@MicrosoftHelps: @Phil_Wheeler Thanks for asking. Our prices vary by region. If you would like more info, contact the Microsoft Store at 0508149421. ^JVO
Fair enough. I’ll give them a call then and see if I can get a more specific answer. After all, there’s only so much one can expect by way of explanation in 140 characters or less.
International price discrimination is something that has been receiving a lot of unwanted attention in Australia recently and countries like New Zealand and parts of Europe are no different. Microsoft, along with Apple and Adobe was recently subpoenad in Australia to give evidence at official hearings on the issue. I’m not aware of any similar intentions here in New Zealand but it seems our government is content (since last year) to do nothing until Australia’s case has run its course. This may not be all bad, since it seems that major US software firms view Australasia as one country anyway, if Adobe’s recent decision to trim its pricing is any indication.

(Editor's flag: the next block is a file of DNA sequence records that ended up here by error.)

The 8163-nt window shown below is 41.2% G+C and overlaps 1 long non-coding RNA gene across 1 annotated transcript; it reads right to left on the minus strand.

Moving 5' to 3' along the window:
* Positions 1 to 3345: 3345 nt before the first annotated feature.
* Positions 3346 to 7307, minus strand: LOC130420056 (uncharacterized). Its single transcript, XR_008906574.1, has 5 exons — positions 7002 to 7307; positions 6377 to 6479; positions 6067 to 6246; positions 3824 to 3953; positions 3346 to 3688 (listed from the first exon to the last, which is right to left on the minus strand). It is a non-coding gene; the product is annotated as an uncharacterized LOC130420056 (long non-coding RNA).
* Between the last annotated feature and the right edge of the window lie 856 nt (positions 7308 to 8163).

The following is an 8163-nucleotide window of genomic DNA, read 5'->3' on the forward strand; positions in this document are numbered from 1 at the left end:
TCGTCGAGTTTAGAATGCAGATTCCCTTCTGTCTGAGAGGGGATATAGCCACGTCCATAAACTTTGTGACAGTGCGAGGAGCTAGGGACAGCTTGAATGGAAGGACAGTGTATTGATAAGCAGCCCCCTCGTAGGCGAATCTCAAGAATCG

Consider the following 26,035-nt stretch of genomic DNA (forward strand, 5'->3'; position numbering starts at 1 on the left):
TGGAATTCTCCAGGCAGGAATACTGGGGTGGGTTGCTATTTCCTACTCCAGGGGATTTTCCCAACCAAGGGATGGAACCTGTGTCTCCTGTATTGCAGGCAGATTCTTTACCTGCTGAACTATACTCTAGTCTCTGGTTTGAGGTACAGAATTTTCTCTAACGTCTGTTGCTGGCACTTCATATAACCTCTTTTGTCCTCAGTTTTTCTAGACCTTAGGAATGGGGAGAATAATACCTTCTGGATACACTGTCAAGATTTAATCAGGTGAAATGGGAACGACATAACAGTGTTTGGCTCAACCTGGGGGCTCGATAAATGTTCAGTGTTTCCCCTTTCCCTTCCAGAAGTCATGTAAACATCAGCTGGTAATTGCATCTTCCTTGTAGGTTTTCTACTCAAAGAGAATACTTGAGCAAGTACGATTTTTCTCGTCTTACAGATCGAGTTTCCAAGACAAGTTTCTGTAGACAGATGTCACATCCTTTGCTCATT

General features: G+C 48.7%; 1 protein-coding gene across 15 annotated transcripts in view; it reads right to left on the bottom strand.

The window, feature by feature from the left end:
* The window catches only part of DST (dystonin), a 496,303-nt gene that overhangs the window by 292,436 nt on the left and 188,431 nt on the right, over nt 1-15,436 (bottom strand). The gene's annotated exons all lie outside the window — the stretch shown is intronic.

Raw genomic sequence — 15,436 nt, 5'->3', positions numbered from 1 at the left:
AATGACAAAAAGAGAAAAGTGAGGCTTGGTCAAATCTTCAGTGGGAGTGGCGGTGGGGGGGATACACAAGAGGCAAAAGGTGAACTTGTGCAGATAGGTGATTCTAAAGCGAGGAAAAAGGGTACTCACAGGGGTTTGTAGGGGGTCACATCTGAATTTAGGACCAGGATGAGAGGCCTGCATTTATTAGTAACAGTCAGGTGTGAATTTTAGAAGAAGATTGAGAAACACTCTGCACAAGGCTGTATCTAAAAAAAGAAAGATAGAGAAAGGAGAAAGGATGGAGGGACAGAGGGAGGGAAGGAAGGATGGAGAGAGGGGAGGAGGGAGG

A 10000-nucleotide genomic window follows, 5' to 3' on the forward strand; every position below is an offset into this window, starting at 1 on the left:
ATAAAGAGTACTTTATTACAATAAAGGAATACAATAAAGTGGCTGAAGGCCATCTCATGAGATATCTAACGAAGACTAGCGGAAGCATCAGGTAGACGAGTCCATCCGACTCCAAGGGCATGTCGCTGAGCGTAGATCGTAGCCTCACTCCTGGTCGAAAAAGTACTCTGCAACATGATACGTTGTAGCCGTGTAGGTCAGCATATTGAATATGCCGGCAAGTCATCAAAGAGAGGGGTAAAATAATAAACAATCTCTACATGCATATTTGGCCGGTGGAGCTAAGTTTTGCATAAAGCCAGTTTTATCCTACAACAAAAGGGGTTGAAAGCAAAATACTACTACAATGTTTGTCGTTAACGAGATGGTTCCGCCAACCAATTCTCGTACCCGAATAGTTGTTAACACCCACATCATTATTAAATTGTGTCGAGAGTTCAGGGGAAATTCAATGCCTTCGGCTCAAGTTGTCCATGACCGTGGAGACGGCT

By way of explanation, Price Gouging is a practice where businesses charge a price for a service or product that is considered excessively higher than would be generally accepted as fair. It’s not technically illegal in New Zealand but there is a bill to amend the Commerce Act 1986 currently in Select Committee stage (at time of writing) that aims to address these sorts of issues (sections 30 – 34 deal with Price Fixing). Called the Commerce (Cartels and Other Matters) Amendment Bill, it tries to create an environment for more effective competition by driving more competitive pricing, strengthens the Commerce Commission’s ability to seek remedies and introducing tougher penalties for cartel behaviour. This is a very wide-reaching piece of legislation that affects broadcasting (Sky TV’s television content monopoly), fuel prices, telecommunications companies and the electricity market.